A number of performance improvements were made in Keystone Mitaka, including caching the catalog, which should make token creation faster according to the Keystone developers. In this blog post, I will test this assertion.
My setup is unique to how I run keystone, you may be using different token formats, different backends, different web servers, and a different load balancer architecture. The point here is just to test Mitaka vs Liberty in my setup.
I’m running a 3 node Keystone cluster on virtual machines running in my OpenStack cloud. The nodes are fronted by another virtual machine running haproxy. The keystone cluster is using round-robin load balancing. I am requesting the tokens from a third virtual machine via the VIP provided by haproxy. The keystone nodes have 2 VCPUs + 4G RAM.
Keystone is running inside a docker container, which runs uwsgi. uwsgi has 2 static threads.
- The Mitaka code is based on stable/mitaka from March 22, 2016.
- The Liberty code is based on stable/liberty from March 16, 2016.
Note: I retested again with branches from April 17 and April 15 respectively, results were the same.
Keystone is configured to use Fernet tokens and the mysql backend.
I did not rebuild the machines, the mitaka runs are based on nodes upgraded to Mitaka from Liberty.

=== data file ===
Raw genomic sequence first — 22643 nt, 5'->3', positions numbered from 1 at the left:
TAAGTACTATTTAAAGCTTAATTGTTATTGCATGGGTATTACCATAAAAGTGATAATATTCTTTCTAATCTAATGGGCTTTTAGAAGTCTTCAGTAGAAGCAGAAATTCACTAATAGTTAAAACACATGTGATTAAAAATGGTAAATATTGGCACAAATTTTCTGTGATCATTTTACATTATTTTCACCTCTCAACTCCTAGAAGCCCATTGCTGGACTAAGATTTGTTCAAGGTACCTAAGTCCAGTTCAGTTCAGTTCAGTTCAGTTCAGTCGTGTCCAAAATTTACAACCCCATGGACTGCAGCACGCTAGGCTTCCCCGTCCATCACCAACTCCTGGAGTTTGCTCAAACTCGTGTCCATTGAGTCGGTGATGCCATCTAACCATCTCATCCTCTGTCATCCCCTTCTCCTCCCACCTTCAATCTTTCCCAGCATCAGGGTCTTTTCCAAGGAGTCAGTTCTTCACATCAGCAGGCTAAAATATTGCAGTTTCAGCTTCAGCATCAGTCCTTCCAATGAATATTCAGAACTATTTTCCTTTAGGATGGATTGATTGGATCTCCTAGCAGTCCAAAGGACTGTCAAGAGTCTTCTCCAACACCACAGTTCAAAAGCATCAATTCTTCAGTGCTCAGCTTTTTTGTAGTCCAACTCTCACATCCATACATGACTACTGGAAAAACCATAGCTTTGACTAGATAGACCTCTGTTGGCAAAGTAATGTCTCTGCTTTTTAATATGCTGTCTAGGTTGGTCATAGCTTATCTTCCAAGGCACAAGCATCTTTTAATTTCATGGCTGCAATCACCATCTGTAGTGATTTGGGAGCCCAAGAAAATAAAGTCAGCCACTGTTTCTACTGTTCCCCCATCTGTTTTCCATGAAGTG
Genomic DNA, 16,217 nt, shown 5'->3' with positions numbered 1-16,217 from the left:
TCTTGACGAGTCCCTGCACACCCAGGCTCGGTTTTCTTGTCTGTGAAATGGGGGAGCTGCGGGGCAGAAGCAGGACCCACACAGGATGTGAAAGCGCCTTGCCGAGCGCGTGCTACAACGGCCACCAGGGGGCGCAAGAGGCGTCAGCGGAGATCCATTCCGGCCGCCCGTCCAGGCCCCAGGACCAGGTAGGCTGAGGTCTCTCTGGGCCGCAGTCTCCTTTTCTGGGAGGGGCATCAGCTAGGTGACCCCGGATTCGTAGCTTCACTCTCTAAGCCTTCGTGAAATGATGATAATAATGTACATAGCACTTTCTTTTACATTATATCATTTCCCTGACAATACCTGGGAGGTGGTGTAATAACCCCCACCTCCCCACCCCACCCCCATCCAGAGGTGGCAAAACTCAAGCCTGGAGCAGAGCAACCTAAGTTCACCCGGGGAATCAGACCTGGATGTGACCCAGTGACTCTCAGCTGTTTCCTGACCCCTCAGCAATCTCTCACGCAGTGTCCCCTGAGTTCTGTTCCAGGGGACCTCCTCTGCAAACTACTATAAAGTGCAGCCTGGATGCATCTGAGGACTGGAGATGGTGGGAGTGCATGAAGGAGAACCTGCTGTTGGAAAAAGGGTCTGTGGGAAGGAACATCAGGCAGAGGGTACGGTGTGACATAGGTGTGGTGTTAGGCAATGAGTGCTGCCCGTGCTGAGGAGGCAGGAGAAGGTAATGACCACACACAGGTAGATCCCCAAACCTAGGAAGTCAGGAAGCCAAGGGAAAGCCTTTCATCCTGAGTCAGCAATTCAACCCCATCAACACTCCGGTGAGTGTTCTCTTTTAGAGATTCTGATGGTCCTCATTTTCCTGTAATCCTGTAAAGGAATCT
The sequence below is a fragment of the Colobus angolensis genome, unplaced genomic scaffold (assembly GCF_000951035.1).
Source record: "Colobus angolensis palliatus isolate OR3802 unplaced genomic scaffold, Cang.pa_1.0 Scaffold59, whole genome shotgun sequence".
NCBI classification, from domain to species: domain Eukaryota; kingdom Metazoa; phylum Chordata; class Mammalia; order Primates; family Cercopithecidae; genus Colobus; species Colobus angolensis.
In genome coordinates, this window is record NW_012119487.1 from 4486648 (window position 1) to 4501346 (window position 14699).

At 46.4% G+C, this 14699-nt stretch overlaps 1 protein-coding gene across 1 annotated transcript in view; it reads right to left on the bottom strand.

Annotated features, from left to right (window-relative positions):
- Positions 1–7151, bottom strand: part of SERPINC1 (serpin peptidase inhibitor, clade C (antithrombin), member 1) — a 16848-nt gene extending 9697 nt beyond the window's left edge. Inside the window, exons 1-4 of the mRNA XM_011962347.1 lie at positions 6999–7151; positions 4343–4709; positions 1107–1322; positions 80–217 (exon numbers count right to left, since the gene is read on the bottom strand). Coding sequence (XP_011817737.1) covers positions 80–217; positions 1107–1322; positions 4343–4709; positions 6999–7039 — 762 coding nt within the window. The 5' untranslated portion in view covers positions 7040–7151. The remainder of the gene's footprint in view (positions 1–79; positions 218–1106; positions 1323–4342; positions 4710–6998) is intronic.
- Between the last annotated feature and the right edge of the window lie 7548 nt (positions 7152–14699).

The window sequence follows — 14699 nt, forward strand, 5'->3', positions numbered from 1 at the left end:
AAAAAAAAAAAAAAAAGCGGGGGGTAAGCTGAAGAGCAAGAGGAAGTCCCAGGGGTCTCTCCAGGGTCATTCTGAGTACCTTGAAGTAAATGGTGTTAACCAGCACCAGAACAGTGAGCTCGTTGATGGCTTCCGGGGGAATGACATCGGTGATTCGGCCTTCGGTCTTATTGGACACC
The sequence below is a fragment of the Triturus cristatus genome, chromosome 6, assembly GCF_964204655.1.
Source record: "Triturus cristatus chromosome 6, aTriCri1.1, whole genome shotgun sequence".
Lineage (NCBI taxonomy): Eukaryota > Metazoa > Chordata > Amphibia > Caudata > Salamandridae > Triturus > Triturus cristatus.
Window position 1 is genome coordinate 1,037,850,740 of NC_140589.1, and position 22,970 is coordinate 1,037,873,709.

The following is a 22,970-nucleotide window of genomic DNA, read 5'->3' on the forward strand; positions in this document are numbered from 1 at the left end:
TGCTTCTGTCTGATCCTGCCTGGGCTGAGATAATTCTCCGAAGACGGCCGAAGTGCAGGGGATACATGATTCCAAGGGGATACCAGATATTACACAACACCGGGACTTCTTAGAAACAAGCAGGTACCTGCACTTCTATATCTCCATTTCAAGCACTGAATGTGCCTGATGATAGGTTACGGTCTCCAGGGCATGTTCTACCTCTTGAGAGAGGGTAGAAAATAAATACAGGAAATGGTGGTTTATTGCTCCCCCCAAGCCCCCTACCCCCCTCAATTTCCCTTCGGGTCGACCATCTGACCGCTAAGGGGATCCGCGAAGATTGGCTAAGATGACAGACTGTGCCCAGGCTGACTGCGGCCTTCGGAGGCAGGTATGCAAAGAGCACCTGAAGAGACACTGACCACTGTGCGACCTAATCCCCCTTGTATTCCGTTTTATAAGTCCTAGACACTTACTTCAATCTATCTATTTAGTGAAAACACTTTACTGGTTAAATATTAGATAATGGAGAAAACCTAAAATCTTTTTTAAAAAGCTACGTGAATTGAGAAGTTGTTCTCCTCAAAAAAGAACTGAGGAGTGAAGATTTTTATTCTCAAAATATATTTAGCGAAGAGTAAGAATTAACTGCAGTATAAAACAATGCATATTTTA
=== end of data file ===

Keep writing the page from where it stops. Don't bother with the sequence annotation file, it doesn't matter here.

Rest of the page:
I am doing 20 benchmark runs against each setup, delaying 120 seconds in between each run. The goal here is to even out performance changes based on the fact that these are virtual machines running in a cloud. The tests run as follows:
- Create 200 tokens serially
- Validate 200 tokens serially
- Create 1000 tokens concurrently (20 at once)
- Validate 500 tokens concurrently (20 at once)
The code for running these benchmarks, which I borrowed from Dolph Mathew’s and made a bit easier to use, is available on github. Patches welcome.
Is Mitaka faster? Answer: No.
Something is amiss in Mitaka Fernet token performance and there is a serious degradation here.
The charts tell the story, each chart below shows how many requests per second can be handled, and concurrent validation is the most concerning because this is the standard model of what a cloud is doing. Dozens of API calls being made at once to tens of services and each one wants to validate a token.
So you can see that concurrent validation is much slower. Let’s also compare with memcache enabled:
Let’s look at raw data which is more damning due to the scale on the charts:
I spent some time thinking about why this might be slower and I see one clue, the traffic to memcache (shown using stats command) in Mitaka is 3-4x what it is in Liberty. Perhaps Keystone is caching too much or too often? I don’t really know but that is an interesting difference here.
I’m hopeful that this gets fixed or looked at in Newton and backported to Mitaka.
Possible sources of error:
- These are VMs, could have noisy neighbors. Mitigation: Run it a whole lot. Re-run on new VMs. Run at night.
- Revocation events. Mitigation: Check and clear revocation table entries before running perf tests.
I’d really like someone else to reproduce this, especially using a different benchmarking tool to confirm this data. If you did, please let me know.